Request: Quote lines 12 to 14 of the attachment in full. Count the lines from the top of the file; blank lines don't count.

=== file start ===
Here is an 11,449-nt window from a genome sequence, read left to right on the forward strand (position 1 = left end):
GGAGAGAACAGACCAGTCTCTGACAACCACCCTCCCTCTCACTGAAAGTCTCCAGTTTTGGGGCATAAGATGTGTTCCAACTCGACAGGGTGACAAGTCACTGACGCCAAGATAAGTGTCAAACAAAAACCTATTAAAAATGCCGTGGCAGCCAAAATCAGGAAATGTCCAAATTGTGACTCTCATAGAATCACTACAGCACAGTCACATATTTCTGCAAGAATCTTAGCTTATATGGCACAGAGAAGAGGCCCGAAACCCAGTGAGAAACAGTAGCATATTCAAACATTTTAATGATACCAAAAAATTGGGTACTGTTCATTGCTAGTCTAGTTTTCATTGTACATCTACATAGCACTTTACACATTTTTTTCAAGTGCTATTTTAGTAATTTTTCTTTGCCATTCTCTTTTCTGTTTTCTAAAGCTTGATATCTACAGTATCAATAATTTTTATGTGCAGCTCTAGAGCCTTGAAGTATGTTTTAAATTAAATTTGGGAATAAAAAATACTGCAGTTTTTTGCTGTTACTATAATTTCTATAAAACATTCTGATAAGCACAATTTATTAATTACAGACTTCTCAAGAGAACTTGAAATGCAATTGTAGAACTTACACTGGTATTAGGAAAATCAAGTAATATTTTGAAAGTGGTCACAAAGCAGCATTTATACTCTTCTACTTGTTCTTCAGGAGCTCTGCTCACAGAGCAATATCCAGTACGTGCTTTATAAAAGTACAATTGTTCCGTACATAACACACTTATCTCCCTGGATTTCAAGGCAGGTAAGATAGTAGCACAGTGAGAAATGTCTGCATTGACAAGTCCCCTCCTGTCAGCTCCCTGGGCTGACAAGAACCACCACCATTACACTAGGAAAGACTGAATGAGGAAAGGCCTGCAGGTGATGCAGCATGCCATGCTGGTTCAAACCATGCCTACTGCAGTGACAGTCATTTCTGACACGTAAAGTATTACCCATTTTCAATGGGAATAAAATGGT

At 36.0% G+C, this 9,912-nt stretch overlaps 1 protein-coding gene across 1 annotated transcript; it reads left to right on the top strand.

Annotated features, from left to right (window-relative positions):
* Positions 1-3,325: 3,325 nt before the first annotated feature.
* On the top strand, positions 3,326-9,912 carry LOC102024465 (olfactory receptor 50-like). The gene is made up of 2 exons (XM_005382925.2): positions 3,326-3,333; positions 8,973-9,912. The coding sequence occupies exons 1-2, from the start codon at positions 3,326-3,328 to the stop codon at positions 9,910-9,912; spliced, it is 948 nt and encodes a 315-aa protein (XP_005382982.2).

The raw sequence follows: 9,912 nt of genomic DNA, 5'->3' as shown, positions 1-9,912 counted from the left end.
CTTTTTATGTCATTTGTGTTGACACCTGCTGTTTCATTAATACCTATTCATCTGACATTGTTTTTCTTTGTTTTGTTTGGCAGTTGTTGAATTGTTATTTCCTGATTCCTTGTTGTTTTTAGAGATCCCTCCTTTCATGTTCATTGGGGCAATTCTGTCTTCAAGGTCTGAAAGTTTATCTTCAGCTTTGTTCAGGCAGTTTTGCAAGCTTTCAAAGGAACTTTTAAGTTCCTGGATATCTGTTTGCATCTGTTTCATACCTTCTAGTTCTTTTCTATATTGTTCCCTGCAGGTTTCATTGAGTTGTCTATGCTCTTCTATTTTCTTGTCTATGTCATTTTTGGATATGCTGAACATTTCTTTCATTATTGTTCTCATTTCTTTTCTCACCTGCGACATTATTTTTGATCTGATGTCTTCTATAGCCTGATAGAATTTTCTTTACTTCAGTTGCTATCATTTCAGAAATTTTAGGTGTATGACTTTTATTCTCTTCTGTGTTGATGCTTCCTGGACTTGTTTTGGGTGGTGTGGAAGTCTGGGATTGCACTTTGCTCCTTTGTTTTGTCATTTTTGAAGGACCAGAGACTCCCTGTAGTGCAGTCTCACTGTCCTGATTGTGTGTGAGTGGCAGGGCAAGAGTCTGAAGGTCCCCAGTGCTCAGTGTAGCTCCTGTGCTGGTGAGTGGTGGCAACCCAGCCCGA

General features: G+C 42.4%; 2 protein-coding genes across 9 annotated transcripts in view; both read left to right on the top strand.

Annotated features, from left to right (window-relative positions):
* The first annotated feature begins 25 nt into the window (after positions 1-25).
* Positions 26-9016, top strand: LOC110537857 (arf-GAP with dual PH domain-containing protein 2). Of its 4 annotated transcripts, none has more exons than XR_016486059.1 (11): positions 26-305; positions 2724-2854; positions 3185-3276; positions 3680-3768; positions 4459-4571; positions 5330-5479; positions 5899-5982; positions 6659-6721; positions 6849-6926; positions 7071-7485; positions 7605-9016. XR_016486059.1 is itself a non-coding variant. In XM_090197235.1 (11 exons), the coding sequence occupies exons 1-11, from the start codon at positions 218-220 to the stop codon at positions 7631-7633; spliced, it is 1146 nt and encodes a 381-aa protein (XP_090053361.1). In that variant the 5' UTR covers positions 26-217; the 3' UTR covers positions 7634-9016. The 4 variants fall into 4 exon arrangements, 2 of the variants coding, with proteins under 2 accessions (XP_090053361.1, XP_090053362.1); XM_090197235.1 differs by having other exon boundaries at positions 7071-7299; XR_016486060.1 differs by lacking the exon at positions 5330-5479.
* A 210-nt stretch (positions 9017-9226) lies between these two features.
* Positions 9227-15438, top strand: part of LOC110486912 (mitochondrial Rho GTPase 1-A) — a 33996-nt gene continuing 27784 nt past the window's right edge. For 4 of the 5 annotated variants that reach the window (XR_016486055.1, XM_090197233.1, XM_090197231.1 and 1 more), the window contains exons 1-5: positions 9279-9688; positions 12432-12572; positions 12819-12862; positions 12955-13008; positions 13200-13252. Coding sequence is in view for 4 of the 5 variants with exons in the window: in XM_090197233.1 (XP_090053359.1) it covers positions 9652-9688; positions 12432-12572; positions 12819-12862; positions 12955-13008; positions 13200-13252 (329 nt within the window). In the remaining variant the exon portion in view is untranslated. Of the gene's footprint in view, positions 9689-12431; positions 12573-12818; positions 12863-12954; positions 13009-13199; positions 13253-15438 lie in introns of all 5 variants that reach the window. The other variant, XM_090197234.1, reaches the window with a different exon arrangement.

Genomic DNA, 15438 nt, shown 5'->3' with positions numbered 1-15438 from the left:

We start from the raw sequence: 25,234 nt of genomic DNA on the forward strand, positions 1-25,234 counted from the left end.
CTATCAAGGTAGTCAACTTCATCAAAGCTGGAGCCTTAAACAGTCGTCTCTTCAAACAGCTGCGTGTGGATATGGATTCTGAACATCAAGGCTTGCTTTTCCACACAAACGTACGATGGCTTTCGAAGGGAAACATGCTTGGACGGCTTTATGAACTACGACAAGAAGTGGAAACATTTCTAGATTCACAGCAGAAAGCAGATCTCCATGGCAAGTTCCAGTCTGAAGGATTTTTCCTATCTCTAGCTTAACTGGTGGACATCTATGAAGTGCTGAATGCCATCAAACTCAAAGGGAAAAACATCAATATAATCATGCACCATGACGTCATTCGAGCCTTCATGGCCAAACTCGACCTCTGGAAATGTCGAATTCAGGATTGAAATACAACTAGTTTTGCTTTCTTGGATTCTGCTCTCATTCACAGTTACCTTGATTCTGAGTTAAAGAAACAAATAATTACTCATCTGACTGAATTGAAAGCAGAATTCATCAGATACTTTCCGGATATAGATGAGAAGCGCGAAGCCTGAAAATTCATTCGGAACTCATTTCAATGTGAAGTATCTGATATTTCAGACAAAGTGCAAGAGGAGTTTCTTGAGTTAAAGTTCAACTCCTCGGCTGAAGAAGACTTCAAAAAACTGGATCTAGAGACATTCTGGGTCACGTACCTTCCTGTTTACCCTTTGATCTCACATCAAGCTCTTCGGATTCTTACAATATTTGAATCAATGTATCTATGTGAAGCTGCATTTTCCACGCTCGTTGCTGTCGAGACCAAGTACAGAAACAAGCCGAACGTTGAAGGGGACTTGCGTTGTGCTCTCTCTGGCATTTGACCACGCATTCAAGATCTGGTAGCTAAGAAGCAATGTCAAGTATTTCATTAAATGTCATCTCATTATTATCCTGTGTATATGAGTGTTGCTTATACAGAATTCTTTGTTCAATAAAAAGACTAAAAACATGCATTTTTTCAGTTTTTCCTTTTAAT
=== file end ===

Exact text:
* Positions 26-9016, top strand: LOC110537857 (arf-GAP with dual PH domain-containing protein 2). Of its 4 annotated transcripts, none has more exons than XR_016486059.1 (11): positions 26-305; positions 2724-2854; positions 3185-3276; positions 3680-3768; positions 4459-4571; positions 5330-5479; positions 5899-5982; positions 6659-6721; positions 6849-6926; positions 7071-7485; positions 7605-9016. XR_016486059.1 is itself a non-coding variant. In XM_090197235.1 (11 exons), the coding sequence occupies exons 1-11, from the start codon at positions 218-220 to the stop codon at positions 7631-7633; spliced, it is 1146 nt and encodes a 381-aa protein (XP_090053361.1). In that variant the 5' UTR covers positions 26-217; the 3' UTR covers positions 7634-9016. The 4 variants fall into 4 exon arrangements, 2 of the variants coding, with proteins under 2 accessions (XP_090053361.1, XP_090053362.1); XM_090197235.1 differs by having other exon boundaries at positions 7071-7299; XR_016486060.1 differs by lacking the exon at positions 5330-5479.
* A 210-nt stretch (positions 9017-9226) lies between these two features.
* Positions 9227-15438, top strand: part of LOC110486912 (mitochondrial Rho GTPase 1-A) — a 33996-nt gene continuing 27784 nt past the window's right edge. For 4 of the 5 annotated variants that reach the window (XR_016486055.1, XM_090197233.1, XM_090197231.1 and 1 more), the window contains exons 1-5: positions 9279-9688; positions 12432-12572; positions 12819-12862; positions 12955-13008; positions 13200-13252. Coding sequence is in view for 4 of the 5 variants with exons in the window: in XM_090197233.1 (XP_090053359.1) it covers positions 9652-9688; positions 12432-12572; positions 12819-12862; positions 12955-13008; positions 13200-13252 (329 nt within the window). In the remaining variant the exon portion in view is untranslated. Of the gene's footprint in view, positions 9689-12431; positions 12573-12818; positions 12863-12954; positions 13009-13199; positions 13253-15438 lie in introns of all 5 variants that reach the window. The other variant, XM_090197234.1, reaches the window with a different exon arrangement.